Jordet measured the time a player takes to strike the ball after the referee blows the whistle to allow each strike. Players who rush are more likely to miss: perhaps, Jordet says, because they are seeking rapid relief from stress. Just two seconds more to take stock – and control – significantly boosts the chance of scoring.
But waiting too long can be counterproductive; Jordet was stunned when Rashford waited 11 seconds before taking – and missing – his spot kick. No player had taken that long in 45 years of big shootouts, he says. “I’ve always backed myself for a penalty, but something didn’t feel quite right,” Rashford tweeted the next day. “During the long run-up I was saving myself a bit of time and unfortunately the result was not what I wanted.” The lesson? Taking too much time can lead to overthinking and mounting stress.
Above all, the data suggests shootouts are not a lottery: “We found that the more players believe the outcome of penalties are down to chance, the more likely they are to experience destructive anxiety. Perception of control is key.” Southgate knows this, and has prepared and trained his squad accordingly, using data rather than heart to select penalty takers, for example. But whether control is perceived or real, the Italy final showed that it only goes so far.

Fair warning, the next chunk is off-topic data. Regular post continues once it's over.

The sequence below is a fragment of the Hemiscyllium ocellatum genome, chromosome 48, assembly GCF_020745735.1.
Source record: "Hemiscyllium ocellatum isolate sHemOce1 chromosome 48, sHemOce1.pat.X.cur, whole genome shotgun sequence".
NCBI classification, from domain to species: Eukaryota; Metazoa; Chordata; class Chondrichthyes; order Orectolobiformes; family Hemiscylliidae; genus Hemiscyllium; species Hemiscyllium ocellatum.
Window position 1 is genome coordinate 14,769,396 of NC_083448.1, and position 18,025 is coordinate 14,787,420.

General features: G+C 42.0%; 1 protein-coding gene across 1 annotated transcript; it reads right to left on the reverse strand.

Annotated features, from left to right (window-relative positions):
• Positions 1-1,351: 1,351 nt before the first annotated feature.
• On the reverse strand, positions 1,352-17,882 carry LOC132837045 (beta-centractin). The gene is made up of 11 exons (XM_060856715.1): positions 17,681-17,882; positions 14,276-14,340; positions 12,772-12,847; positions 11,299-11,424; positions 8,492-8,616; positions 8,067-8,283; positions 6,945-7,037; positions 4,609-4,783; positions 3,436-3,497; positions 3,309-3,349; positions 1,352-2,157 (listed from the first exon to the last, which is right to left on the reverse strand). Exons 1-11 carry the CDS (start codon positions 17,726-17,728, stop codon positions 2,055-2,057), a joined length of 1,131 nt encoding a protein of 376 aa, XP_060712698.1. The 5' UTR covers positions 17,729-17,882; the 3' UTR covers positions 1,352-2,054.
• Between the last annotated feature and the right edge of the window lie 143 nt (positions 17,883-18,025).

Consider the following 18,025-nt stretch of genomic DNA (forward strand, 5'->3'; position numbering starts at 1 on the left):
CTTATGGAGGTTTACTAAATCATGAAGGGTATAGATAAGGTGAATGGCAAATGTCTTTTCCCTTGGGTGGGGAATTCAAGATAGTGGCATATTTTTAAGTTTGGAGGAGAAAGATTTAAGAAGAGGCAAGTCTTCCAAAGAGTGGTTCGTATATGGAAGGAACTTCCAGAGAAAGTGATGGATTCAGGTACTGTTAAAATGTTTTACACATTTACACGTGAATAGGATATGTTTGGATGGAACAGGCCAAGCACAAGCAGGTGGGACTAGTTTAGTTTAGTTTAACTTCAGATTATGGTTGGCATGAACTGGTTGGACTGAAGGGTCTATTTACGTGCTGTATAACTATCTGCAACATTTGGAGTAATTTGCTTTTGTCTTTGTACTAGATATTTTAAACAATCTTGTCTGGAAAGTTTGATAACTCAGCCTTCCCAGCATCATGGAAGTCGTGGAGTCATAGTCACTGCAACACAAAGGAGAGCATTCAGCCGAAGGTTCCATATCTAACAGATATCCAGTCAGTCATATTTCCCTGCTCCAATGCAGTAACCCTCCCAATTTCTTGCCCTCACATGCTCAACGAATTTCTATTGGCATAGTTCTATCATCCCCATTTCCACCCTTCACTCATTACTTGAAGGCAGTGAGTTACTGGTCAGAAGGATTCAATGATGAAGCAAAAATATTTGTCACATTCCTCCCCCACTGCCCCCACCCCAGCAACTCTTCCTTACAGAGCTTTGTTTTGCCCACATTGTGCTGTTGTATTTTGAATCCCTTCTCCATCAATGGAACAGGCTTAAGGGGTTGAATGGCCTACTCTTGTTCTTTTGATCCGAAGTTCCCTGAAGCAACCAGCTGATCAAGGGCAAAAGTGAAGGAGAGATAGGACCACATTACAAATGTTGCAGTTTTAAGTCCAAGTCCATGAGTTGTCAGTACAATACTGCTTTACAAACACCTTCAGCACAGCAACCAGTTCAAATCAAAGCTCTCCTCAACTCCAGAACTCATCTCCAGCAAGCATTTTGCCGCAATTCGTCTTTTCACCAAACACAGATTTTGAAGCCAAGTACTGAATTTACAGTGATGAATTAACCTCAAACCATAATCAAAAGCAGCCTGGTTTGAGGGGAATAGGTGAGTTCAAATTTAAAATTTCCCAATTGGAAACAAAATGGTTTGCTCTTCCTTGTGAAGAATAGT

It was techniques like these, which were novel at the time, that helped Roberts banish some of the stress she felt before big swimming races. That pressure had never stopped her diving off the blocks, but it had made her a deeply anxious teenager.
Growing awareness of these stresses, boosted by Raducanu and Biles’ honesty, is, Roberts says, the most positive result of the rise of sports psychology. “When you look at the athletes competing in Tokyo, some of them are so young and it’s such a huge amount of pressure for anyone, but for a teenager it’s a really tough ask and I think people are only just fully understanding that,” she says.
By forgiving and applauding the likes of Saka, Biles and Raducanu, we are acknowledging a very human response to pressure even when athletic ability can seem impossible to comprehend. It’s something to chew on the next time we step up to our own penalty spot, vault or baseline.